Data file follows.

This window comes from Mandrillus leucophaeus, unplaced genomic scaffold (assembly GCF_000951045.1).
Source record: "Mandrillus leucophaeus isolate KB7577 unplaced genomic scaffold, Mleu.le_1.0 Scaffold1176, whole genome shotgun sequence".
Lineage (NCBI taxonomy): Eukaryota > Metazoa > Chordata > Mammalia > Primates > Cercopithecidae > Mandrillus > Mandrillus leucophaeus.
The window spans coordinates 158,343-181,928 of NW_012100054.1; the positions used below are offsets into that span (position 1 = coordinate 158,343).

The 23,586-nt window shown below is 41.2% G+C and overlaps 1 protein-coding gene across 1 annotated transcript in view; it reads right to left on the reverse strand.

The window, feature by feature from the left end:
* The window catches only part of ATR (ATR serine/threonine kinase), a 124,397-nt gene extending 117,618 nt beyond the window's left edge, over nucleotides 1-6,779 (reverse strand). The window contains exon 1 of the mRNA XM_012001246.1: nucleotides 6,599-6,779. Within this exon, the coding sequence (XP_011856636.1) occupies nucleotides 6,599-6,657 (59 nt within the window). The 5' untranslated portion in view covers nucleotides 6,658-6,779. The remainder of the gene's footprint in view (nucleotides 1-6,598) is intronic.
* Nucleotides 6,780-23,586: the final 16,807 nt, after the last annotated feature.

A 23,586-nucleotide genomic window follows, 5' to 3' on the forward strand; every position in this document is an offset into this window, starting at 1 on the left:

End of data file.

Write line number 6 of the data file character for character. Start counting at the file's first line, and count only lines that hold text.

The window, feature by feature from the left end: